The National Highway Traffic Safety Administration (NHTSA) on Tuesday unveiled a new crash test dummy that will be used to evaluate child safety seats and boosters made for children weighing more than 65 pounds.
The NHTSA said its new dummy, which represents a 10-year-old child, was developed as a result of new safety seat requirements that have been updated to keep pace with the latest scientific research and child restraint system technologies. The dummy is the best tool currently available for measuring the risk of injury to a child using a higher-weight child restraint system during a vehicle crash, according to the agency.
The 10-year-old child test dummy will provide information on the risk of injuries using head excursions, knee excursions and chest acceleration. The dummy will also help evaluate how well higher-weight restraint systems, rated from 65 to 80 pounds, manage crash energy and whether the seat's structure stays intact.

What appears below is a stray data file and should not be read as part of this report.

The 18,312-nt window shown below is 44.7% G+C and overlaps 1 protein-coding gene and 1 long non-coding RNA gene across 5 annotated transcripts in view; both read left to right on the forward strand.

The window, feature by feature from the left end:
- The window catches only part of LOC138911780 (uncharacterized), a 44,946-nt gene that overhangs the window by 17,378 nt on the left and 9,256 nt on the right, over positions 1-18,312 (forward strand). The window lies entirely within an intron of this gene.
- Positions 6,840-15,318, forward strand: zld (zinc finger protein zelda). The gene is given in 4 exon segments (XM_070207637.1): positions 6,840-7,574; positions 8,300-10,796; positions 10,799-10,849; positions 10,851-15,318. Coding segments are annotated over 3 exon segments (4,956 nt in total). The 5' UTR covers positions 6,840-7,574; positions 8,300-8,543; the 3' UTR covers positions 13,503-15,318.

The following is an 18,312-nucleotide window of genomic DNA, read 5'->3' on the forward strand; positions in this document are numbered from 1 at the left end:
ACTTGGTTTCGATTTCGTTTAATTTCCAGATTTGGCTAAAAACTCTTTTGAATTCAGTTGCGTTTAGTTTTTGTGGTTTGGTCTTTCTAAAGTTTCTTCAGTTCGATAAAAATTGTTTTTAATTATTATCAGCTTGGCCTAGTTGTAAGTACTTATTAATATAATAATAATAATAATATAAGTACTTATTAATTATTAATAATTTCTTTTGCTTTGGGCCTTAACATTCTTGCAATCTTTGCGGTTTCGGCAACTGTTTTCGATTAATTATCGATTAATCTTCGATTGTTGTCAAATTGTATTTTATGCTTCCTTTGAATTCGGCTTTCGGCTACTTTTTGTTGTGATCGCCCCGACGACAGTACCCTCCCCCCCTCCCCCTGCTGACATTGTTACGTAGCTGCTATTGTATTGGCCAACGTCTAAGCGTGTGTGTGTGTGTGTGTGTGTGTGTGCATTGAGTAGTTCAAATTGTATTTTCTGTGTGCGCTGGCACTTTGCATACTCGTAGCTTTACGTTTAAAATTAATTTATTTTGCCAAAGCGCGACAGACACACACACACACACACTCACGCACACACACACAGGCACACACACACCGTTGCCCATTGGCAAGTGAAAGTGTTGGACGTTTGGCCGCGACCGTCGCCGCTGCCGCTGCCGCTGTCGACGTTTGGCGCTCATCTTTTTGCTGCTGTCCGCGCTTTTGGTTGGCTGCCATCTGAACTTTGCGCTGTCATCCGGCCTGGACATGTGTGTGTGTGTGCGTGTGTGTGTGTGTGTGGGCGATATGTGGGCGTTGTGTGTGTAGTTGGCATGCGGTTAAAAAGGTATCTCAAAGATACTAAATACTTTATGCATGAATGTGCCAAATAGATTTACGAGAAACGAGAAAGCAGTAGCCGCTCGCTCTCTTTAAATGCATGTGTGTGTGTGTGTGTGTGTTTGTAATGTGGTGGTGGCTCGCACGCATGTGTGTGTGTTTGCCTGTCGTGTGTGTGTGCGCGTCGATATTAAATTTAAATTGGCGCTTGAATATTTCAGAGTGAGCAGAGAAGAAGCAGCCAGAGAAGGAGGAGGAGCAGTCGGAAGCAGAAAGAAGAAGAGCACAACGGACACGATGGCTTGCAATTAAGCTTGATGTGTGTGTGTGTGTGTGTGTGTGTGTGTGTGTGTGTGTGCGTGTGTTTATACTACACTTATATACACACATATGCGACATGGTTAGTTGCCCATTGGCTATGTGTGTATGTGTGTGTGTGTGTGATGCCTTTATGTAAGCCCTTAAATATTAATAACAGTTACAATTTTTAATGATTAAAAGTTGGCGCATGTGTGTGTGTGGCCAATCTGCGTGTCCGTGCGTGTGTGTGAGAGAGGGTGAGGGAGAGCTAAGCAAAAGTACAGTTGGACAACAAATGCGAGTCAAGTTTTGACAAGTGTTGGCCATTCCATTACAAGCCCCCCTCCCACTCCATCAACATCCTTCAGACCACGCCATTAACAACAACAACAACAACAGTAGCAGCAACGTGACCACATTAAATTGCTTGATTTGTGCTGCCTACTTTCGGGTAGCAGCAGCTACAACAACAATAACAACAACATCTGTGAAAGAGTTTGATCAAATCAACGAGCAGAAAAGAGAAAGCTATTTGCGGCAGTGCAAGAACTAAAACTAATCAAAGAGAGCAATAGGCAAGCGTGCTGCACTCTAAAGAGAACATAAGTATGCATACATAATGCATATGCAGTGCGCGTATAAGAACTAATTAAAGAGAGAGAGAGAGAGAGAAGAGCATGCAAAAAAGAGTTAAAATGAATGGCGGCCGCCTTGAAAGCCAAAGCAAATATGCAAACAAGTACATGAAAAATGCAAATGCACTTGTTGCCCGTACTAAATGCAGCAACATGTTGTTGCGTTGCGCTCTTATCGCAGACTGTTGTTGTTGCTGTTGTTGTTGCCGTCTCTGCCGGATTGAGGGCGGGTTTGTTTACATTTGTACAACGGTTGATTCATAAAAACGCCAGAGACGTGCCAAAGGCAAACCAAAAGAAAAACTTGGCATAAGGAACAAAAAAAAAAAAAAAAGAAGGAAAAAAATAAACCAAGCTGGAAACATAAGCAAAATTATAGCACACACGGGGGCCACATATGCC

"It's good news that manufacturers are making more car seats and boosters than ever before designed to keep older and heavier children safer on our roadways," said U.S. Transportation Secretary Ray LaHood. "As the marketplace evolves to accommodate changing consumer needs, it's important that safety regulators also have the best tools possible for evaluating how well these products work. The new test dummy breaks new ground for the Department's crash test program and is a significant step forward for evaluating child seat performance."
Read the full article here from Fender Bender
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